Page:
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defense department budget. ultimately, the funds for both of those budgets come from the people of the united states through the taxes that people pay and revenues are raised. host: mike is an independent caller. go ahead. caller: good morning. congressman, it is hard for me to take moderate democrats and republicans seriously on this issue of fiscal responsibility. it seems to me since the president has assumed office, he has extended president bush's agenda. he has extended the wars in afghanistan, yemen, and now of course libya. maintaining employers is very expensive as you probably know. the defense budgets are bigger of the percentage of the national income than any of
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president bush's budget. democrats have quietly we authorized the patriot act, allowing fbi agents to sign their own search warrants. host: we will leave it there, mike. guest: a couple of points. first of all with respect to our engagement overseas, as you know, president obama has done exactly what he said he would do in respect to iraq, which is to bring our forces home and by the end of the year we expect to see the last of the troops in iraq. with respect to afghanistan, the president did what he said he was going to do in the campaign which was try and beef up the efforts there because for many years the united states has taken its eye off the ball and redeployed a lot of its forces
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to iraq even though the attack from 9/11 originated from afghanistan which have become nssentially a safe haven for al-qaeda. i think the president has done what he said. you mentioned yemen and other places around the world including libya. i think this president has been very clear, that he is not engaged in the kind of foreign policy where you try and bring democracy at the end of the peril of the gun as we saw under the previous president and his foreign policy. you have a much more restrained foreign policy with respect to the united states not jumping into engagements around the world. we can have a conversation later about the libyan situation, but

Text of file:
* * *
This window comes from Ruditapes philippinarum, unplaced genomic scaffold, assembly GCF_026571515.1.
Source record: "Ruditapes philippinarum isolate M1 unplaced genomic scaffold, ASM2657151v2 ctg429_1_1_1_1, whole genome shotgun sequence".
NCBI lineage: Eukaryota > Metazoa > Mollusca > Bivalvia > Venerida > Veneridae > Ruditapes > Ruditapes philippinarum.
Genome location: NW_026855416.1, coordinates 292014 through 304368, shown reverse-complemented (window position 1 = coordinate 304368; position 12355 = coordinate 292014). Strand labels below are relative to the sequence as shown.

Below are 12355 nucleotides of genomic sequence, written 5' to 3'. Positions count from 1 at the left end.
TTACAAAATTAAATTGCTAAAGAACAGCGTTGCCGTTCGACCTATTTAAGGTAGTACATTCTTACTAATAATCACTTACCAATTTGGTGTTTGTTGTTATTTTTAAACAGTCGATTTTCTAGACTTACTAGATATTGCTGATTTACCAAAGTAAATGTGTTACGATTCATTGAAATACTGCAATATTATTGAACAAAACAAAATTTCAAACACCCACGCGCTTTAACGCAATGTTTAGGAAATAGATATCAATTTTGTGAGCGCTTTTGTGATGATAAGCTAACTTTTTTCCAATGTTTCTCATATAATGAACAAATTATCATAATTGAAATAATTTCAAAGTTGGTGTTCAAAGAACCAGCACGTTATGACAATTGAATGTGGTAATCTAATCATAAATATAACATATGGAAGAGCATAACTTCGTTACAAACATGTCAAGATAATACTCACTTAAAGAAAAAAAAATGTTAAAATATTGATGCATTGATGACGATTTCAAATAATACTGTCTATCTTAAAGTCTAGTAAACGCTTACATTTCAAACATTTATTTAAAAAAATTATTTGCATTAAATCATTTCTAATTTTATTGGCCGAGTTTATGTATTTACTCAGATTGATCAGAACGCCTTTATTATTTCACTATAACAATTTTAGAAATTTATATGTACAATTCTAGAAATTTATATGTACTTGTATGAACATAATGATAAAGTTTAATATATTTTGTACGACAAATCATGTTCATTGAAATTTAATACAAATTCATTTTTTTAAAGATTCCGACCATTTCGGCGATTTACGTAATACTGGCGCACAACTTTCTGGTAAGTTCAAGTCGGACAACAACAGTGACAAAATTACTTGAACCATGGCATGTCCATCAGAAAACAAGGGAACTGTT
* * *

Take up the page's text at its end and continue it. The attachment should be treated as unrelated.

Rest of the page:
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let me go to your point about the defense budget. there is no doubt that there is a good amount of waste in the pentagon budget as well as the budgets of some of the other security agencies. that was highlighted very clearly by two bipartisan commission's. one was the president's fiscal commission. it both recommend on a bipartisan basis that we take a close look at the defense budget. there have been reports in the last couple of days about an enormous waste in those departments. in addition to that, we should take a very hard look at what we are doing overseas and whether or not the time has come to reassess the the fact that we have troops in other parts of the world and whether or not we can, again, share the burden
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more than we have in the past. i think we should take a very close look at scrutinizing the defense budget. that is been the recommendation. host: you talk about what republicans want to do and what they do not want to do to keep the government running, but water democrats willing to compromise on? what are you willing to give? guest: the democrats have already given more than half of the cuts that republicans said they wanted to make in the discretionary budget which is what we are looking at right now. they said they wanted to cut $100 billion from president obama -- they have picked this arbitrary number even though it would have a negative impact on the economy. where are we today? as of last week, we are now at